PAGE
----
Theatres point of view:
ADs are worried about losing audiences to other media, the critical climate. Ads also agree with playwrights in new play process is not working. 2/3 of theatres believe it's harder to develop new plays in past decade (this was before financial downturn of 2008). Biggest problems: Expenses, not enough funding, audiences aren't interested, ADs don't agree (even wih one another) whether the boom in new plays means a increase in quality of writing. Obstacles: Cast size, cost, tech demands, hard to find work that makes an important contribution, audience reception.
Plays of quality & merit: ADs are split. Some feel there's a surfeit of new plays. Those who lead new play theatres feel we're in a period of dearth--the plays lack exciting choices, they aren't finished, they seem too much like TV. Writers of talent are writing plays to a set of rarified concerns. Those tackling big issues aren't the most talented. Form over content is a stumbling block for new plays. Playwrights are not writing for theatre's audiences.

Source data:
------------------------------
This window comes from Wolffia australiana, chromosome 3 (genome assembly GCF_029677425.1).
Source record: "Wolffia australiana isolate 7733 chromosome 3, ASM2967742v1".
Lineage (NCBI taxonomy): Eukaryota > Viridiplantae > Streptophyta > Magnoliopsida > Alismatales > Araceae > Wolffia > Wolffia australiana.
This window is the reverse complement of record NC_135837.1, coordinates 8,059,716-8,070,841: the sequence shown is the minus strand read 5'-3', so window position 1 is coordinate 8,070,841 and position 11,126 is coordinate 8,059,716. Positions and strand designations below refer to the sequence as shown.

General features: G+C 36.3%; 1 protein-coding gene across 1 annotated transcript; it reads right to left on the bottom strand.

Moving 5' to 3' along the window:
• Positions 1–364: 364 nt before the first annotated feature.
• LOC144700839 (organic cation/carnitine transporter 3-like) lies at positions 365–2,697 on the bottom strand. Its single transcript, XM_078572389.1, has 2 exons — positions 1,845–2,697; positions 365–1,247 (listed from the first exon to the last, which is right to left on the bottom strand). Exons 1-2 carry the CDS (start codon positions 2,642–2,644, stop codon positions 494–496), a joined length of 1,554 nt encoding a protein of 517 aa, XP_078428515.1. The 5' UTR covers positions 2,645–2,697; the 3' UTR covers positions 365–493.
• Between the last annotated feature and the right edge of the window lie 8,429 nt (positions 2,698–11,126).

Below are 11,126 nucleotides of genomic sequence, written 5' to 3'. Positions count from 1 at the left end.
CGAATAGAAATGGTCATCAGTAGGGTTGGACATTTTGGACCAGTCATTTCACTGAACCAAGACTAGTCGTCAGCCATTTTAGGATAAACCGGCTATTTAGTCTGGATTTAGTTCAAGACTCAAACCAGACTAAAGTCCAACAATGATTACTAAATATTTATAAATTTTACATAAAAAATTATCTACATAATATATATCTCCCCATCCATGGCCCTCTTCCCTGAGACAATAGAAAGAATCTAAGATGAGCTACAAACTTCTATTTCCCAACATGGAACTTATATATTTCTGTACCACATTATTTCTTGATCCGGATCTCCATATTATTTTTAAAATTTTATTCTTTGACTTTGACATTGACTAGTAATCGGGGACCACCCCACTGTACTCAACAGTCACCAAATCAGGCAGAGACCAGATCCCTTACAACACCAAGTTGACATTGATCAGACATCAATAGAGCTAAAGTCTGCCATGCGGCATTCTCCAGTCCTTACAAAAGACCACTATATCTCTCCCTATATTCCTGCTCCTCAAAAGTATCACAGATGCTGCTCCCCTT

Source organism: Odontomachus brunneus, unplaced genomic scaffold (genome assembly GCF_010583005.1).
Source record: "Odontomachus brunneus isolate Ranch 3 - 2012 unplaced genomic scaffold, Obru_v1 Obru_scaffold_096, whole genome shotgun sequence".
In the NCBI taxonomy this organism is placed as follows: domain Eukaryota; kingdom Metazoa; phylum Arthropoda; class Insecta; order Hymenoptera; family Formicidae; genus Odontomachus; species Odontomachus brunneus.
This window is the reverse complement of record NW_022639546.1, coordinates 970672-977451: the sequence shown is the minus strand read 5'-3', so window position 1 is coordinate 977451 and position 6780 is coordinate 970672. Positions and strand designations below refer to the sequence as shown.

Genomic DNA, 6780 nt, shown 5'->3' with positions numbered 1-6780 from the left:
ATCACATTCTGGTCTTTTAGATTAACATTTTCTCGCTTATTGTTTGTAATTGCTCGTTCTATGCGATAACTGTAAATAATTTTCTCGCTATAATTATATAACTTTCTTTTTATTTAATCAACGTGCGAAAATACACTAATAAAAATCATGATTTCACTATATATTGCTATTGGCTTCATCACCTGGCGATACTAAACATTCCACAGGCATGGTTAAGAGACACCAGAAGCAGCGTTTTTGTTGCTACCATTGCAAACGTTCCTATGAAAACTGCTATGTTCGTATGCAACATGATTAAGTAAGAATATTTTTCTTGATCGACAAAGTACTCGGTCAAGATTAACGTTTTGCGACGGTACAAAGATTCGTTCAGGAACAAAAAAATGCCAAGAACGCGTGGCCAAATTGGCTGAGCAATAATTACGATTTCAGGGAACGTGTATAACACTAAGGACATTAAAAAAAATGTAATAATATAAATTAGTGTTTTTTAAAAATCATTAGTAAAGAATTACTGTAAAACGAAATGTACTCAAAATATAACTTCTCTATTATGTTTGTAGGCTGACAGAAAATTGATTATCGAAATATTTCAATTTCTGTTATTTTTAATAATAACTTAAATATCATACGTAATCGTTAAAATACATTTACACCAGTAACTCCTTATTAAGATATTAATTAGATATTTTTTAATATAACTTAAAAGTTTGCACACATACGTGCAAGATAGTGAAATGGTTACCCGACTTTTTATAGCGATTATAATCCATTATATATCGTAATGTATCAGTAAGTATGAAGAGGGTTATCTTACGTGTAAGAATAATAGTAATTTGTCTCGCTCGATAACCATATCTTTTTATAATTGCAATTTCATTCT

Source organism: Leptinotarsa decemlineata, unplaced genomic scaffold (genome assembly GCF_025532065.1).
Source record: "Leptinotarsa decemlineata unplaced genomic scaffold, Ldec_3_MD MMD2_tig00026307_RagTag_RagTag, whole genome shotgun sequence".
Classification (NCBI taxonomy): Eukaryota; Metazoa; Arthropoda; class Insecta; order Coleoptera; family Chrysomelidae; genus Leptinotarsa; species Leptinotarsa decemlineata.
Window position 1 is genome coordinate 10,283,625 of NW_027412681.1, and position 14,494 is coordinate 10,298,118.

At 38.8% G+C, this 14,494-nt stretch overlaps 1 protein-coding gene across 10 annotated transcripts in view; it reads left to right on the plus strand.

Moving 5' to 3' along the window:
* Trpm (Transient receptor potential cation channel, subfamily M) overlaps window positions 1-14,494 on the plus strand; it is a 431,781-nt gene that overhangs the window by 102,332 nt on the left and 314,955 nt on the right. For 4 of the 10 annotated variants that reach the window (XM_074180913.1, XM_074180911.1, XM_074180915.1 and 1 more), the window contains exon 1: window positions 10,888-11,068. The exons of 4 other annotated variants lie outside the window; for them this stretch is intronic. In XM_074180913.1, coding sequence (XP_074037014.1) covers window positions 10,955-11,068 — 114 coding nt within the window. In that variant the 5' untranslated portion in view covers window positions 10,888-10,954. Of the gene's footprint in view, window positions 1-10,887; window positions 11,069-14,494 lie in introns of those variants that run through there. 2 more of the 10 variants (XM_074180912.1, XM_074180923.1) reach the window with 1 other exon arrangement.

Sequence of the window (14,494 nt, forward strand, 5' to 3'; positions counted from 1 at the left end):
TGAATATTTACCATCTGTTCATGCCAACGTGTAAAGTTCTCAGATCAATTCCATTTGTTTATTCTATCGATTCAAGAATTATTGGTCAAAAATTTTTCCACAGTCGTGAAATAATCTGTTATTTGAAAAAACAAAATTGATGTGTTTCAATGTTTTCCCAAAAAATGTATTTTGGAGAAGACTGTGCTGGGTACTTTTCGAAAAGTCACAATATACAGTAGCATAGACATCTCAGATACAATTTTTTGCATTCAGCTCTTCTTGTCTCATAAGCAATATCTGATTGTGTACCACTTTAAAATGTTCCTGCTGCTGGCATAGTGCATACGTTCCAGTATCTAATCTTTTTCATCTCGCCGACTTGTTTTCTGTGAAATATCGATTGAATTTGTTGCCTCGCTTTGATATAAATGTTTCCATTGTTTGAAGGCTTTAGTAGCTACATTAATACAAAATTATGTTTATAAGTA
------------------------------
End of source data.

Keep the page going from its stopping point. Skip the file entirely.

System of new play production: Inadvertently drives a wedge between producer and playwright. Lack of access to AD is seen by playwrights as greatest obstacle to getting their plays produced. (ADs don't read the plays, but make the decisions.) A play needs support to rise to top. Agent submissions account for 0-1% of actually getting plays produced. The relationship with the AD is better for getting plays produced.
Wedge in relationship: Growth of institutions drive wedge. Lit departments were created to help playwrights gain access, but instead disconnects playwright from AD. AD should direct play for it to get good productions. Artistic curators don't control the purse strings.
Labels: Outrageous Fortune